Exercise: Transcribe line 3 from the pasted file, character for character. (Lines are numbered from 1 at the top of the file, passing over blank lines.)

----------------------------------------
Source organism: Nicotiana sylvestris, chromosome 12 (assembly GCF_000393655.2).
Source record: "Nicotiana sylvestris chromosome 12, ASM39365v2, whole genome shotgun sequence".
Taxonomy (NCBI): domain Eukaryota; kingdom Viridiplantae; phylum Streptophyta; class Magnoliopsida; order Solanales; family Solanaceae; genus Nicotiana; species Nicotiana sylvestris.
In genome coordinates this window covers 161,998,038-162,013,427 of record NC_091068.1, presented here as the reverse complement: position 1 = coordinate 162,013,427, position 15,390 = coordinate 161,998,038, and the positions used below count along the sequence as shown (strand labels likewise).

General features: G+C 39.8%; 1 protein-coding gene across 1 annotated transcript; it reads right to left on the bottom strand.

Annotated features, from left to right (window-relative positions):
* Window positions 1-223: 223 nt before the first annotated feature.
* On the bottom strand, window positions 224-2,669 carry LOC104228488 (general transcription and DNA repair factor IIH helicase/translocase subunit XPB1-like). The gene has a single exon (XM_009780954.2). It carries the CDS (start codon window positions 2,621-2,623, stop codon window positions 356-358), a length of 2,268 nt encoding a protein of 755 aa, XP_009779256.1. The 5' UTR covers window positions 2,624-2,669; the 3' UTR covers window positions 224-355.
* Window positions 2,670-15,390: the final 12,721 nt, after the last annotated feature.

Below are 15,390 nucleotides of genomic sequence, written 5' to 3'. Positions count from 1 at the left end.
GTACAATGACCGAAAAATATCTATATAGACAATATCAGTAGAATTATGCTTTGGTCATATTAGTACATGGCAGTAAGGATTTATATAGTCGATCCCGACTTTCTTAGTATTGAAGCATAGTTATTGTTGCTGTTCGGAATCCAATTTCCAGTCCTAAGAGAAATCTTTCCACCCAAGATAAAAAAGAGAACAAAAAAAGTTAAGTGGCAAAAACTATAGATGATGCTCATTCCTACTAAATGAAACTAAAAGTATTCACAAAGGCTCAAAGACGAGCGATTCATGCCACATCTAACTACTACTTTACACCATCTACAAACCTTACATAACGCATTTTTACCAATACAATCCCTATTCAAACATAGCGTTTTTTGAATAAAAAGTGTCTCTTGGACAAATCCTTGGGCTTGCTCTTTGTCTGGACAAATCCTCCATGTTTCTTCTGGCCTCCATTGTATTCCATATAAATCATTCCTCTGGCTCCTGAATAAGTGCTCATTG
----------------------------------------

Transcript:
Taxonomy (NCBI): domain Eukaryota; kingdom Viridiplantae; phylum Streptophyta; class Magnoliopsida; order Solanales; family Solanaceae; genus Nicotiana; species Nicotiana sylvestris.